I got a call this afternoon.
“Hi Mr. DeMarco. It’s Lori from Berkeley Springs. It’s not an emergency.”
I always appreciate they lead with the ‘not an emergency’ part.
“I wanted to call and tell you Helen has shingles. Did she have chicken pox as a kid?”
I have no clue. I assume so. She was hell-bent on Matt and I having playdates with the kids in our neighborhood who got chicken pox first, anxious for us to get it out of the way.
“Mr. DeMarco, we are going to isolate Helen for now. She started on medication. It’s a 7-day supply, she should be fine after that.”
I ask if she is in pain or is it itchy.
“Nothing seems to be scratchy, and there doesn’t seem to be any pain, nothing seems to hurt.”
The nurse ends the call with reassuring and kinds words. They always do. My mind started wandering after ‘scratchy’. I’m in another place in my head. I mumble a thank you and a bye.
I’m in my head, thinking of what my Mom will look like when I see her over the Labor Day weekend. I wonder what we will talk about. More accurately, what will I talk to her about? There have been a lot of changes recently.
It’s 3:30am. Eliza woke up from a bad dream. I had her crawl into bed with Katie and I. She is asleep between us with her little knees in my back. I can’t get back to sleep. I keep repeating over and over in my head, “nothing seems to be scratchy, and nothing seems to hurt.”
From my side of the bed I can look out past the balcony. I can see the wind blowing the leaves of our breadfruit tree. My bad dream hits. I panic and get hot. My mouth goes dry. It’s the situational-sadness that jumps up into your throat and you can’t talk, you can’t describe it. It just chokes you.
I’m glad Katie and Eliza are asleep. I feel like I now have time to feel this way. I’m isolated.
It’s my bad dream. My parents are both gone, one to death, and one to disease. And then the question hits.
Do I tell my Mom that my Dad died?
Do I tell her he is gone? Do I tell her the father of her boys is gone?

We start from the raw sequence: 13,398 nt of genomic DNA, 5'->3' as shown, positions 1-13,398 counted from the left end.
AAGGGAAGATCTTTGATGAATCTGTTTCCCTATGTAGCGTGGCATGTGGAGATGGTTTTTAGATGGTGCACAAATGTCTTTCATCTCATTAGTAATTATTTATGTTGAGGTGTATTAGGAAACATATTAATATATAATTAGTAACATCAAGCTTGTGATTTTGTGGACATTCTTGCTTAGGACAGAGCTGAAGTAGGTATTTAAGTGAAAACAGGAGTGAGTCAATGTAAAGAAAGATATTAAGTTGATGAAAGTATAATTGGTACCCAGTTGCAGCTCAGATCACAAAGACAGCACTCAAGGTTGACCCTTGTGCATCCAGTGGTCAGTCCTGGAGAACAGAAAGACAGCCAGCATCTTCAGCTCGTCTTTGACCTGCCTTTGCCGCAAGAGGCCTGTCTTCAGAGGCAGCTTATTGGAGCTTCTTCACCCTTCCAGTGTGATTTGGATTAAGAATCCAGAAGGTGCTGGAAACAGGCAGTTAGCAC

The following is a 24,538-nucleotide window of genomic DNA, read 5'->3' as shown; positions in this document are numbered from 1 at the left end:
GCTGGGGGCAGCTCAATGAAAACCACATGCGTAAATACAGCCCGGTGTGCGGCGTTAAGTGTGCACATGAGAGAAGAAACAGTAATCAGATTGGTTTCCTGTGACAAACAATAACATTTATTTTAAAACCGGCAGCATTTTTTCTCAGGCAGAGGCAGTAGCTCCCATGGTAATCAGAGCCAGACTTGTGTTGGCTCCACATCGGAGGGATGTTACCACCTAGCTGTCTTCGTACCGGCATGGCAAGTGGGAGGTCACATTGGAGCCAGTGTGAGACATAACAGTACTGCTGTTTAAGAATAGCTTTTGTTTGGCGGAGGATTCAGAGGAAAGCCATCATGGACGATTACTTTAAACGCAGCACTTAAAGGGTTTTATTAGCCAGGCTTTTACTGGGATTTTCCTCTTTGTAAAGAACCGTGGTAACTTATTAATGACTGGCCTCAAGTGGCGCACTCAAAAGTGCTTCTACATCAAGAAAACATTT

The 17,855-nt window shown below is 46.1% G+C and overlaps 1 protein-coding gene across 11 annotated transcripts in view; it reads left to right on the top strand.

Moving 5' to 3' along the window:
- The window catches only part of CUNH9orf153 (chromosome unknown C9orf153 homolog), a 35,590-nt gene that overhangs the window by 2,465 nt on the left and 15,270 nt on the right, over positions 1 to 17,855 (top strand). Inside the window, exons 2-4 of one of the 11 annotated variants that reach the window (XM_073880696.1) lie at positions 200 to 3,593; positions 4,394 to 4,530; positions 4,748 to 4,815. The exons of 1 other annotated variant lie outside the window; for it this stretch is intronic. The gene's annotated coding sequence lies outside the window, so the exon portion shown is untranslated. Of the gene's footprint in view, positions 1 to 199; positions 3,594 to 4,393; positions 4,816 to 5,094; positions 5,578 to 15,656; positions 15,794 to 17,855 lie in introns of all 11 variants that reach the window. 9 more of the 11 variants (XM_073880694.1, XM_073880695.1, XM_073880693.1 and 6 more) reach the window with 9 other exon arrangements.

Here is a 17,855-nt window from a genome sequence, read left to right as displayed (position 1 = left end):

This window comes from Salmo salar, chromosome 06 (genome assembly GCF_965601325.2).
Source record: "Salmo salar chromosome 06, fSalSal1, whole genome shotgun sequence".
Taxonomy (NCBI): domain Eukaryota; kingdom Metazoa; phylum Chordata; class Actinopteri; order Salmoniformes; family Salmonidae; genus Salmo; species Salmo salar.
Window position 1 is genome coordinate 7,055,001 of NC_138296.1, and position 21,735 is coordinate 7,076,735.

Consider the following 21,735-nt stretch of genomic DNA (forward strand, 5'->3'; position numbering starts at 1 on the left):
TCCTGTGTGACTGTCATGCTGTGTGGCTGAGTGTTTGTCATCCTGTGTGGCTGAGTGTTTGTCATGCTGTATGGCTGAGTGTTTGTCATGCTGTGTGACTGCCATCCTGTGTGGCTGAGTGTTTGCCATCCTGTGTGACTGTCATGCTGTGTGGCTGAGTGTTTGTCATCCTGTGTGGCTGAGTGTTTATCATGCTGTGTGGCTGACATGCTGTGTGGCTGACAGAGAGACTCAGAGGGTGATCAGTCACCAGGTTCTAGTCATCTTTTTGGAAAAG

How do I say it?
She may not have the mental capacity to remember my father. She may not have the mental capacity to understand that he is dead. But there is a muscle memory to love.
Would her heart feel scratchy? Would her heart feel pain?
When I visit, we will look at pictures and videos of Eliza, Katie, Matt and Josh, the island, and our new home. I’ll tell her about my new job. I’ll tell her we see stingrays and sea turtles every time we go to the beach. I’ll tell her I make a good Italian-style meatloaf. I’ll admit, again, that my chicken and rice soup isn’t as good as hers. We’ll talk small talk and WVU football.
I’ll run out of things to talk about. I’ll struggle on whether I tell her about my Dad. It’ll linger in the pit of stomach. It’ll feel scratchy. It will hurt. Do I tell her?
Morning is now slowly coming over the mountain. I feel like shit. I’m exhausted. Eliza’s little knees are still in my back. I’m sad. I’m sad for my Mom. She would want to know. I’m torn. Do I tell her?
I have a month to stew on this.
How do you say it? Is it quick like saying “hi”, or slowly, explaining all that I know.
I have the rest of her life to stew on this.
She would want to know. She may already feel it. Maybe a confused and far away ache.
This is all new. I’m unsure on how you are supposed to live without your father. I always assumed I would have more years to figure that part out. I’ve learned to live with out a mother. This is different. It all changed over night.
Do I tell her?
This feels scratchy. This hurts.